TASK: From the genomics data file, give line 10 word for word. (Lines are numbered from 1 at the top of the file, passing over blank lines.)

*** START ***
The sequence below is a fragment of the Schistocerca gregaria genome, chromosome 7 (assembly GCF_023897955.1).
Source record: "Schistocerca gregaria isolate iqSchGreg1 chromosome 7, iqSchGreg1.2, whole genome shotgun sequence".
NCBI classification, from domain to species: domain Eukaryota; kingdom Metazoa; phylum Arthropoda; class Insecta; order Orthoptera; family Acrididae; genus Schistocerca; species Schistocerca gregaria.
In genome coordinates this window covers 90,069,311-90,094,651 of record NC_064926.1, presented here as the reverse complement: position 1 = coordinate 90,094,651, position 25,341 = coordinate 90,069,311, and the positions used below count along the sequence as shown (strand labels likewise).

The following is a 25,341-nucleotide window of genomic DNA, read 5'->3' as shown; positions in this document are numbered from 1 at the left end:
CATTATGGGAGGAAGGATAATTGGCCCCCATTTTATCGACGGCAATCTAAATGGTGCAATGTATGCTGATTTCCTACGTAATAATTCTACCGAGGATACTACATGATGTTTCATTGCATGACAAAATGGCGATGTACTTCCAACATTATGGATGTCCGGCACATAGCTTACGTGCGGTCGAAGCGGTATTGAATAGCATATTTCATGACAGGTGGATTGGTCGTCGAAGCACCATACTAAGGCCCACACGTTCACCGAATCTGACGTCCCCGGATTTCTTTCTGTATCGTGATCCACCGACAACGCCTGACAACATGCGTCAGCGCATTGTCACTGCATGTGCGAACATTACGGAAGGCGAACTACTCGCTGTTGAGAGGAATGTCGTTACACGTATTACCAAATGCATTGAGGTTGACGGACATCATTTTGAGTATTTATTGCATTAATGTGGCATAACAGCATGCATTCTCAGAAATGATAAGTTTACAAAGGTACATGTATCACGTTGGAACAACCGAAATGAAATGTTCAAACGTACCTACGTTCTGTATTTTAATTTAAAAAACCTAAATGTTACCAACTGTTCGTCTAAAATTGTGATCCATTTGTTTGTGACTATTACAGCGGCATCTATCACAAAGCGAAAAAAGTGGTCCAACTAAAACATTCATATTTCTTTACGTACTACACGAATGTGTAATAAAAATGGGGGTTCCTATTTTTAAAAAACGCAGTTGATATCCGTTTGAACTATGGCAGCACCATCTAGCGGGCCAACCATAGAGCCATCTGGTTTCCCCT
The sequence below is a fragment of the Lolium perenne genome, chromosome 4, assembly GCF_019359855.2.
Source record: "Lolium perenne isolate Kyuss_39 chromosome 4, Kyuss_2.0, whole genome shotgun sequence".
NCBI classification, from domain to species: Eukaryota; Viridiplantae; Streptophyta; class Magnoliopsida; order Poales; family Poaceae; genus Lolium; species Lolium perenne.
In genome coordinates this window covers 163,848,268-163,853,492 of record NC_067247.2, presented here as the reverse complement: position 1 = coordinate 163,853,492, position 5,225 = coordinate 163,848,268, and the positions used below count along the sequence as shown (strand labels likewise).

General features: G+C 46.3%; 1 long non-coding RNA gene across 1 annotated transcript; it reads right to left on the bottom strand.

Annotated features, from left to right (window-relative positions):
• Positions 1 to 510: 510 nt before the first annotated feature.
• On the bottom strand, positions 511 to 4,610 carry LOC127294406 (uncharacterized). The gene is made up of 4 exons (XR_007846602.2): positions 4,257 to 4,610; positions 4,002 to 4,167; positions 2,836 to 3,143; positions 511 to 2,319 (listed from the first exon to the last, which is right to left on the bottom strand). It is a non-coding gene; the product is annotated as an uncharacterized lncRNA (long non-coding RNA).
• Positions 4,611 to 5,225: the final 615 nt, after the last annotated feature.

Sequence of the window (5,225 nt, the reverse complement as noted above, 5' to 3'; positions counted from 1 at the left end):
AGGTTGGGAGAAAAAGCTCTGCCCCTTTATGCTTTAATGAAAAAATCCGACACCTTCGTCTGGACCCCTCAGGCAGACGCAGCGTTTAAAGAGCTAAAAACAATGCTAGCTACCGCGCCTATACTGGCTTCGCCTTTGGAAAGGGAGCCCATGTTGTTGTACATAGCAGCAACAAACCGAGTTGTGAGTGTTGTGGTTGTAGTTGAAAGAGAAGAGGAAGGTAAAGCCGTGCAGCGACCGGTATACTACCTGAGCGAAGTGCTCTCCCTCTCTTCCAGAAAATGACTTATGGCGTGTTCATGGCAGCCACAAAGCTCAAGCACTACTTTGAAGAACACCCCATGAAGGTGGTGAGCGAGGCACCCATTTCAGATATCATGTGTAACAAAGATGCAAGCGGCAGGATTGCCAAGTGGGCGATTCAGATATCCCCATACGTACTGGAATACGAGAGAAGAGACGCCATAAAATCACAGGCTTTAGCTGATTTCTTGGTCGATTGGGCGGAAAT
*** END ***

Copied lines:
In genome coordinates this window covers 163,848,268-163,853,492 of record NC_067247.2, presented here as the reverse complement: position 1 = coordinate 163,853,492, position 5,225 = coordinate 163,848,268, and the positions used below count along the sequence as shown (strand labels likewise).